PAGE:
This article examines the activity of the Abramtsevo circle, mainly in the spheres of theater and church architecture. The partnership of two close friends, Savva Mamontov and Vasilii Polenov, generated most of the circle’s ideas and shaped its grand plans. The article analyzes the group’s cultural and educational projects, revealing the different ways in which the educational ideas of the Abramtsevo community influenced the realization of Polenov’s concepts and plans, which in turn were implemented in the artist’s social and theatrical life during the 1910s and 1920s.
This article analyzes the Neo-Russian style in children’s book illustrations in Russia and compares it to analogous artistic developments in England, revealing a similar evolutionary path to that of other national variants of Art Nouveau. The initial aesthetic impulse for this evolution came from the promotion of crafts and medieval handicrafts by “enlightened amateurs.” The history of children’s books, with its patently playful nature, aestheticization of primitives, and free play with quotations from the history of art, is an important episode in the history of Russian and English Art Nouveau. Starting with a consideration of the new attitude towards the “theme of childhood” as such, and a new focus on the child’s perception of the world, this article reveals why the children’s book, long treated as a marginal genre, became a fertile and universal field for artistic experimentation at the turn of the twentieth century. It then focuses on Elena Polenova’s concept of children’s book illustrations, which reflected both her enthusiasm for the British Arts and Crafts movement, and, in particular, the work of Walter Crane, and her profound knowledge of Russian crafts and folklore. The last part of the article deals with the artistic experiments of Ivan Bilibin and the similarities of his book designs to those of Walter Crane.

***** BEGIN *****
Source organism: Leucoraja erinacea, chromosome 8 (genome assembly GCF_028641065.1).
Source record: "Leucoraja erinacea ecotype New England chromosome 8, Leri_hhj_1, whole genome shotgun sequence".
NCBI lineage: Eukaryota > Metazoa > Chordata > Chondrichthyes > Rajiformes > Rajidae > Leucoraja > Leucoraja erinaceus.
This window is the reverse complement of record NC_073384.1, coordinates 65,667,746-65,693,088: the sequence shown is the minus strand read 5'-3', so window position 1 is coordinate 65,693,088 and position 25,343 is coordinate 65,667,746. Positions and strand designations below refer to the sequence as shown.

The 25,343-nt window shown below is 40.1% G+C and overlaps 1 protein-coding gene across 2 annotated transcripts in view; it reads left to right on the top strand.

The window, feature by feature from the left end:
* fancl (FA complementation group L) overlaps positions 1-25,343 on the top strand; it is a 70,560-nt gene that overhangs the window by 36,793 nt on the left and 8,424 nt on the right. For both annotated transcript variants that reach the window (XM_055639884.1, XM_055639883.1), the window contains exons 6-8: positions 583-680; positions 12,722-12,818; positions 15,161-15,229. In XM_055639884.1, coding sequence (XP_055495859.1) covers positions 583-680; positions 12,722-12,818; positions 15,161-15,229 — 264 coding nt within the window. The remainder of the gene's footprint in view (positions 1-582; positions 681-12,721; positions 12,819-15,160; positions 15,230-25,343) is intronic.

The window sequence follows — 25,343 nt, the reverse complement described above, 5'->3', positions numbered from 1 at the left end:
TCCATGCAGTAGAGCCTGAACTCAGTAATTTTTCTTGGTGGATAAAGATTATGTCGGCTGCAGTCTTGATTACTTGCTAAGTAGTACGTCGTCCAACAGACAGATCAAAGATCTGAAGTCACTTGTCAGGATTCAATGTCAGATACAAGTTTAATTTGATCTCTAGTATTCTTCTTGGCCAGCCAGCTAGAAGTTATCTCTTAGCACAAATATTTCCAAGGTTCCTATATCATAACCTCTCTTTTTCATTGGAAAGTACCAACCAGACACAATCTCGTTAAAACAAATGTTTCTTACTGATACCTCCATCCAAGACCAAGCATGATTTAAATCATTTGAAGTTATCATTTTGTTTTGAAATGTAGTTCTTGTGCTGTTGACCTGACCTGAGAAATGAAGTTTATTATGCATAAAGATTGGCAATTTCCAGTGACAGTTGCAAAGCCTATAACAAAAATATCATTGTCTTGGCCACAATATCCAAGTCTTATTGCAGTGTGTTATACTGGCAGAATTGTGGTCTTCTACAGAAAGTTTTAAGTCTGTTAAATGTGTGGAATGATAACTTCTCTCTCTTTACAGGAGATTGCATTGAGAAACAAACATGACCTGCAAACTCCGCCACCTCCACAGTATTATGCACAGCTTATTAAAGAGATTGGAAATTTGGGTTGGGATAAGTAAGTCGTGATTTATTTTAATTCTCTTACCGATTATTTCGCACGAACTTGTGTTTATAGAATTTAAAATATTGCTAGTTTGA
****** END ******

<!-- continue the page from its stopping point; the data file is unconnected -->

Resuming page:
This article examines the role of the revival of majolica in the search for a national art. It argues that the reinvention of majolica and the reform of the kustar art industry were intimately linked with the rise of ethnographic research and the revitalization of vernacular culture. The Abramtsevo circle became a nucleus for both. The endeavor to revive national heritage and to encourage the handicraft industry was spearheaded by private patronage, which had largely originated from the new urban elite in Moscow. The works made in the ceramics workshop in Abramtsevo were a significant manifestation of the Neo-Russian style and emblematized the typical “Russian” handicraft objects. This article posits that the revival of majolica pursued two main goals: the manufacture of high-quality products to stimulate the art market and the creation of national “Russian” art through the use of vernacular forms. The invention of a national style was publicized at international exhibitions and through reproduction in art magazines. The painter Mikhail Vrubel, who worked in the Abramtsevo ceramics workshop from 1890 until around 1900, became a key figure in the revival of majolica.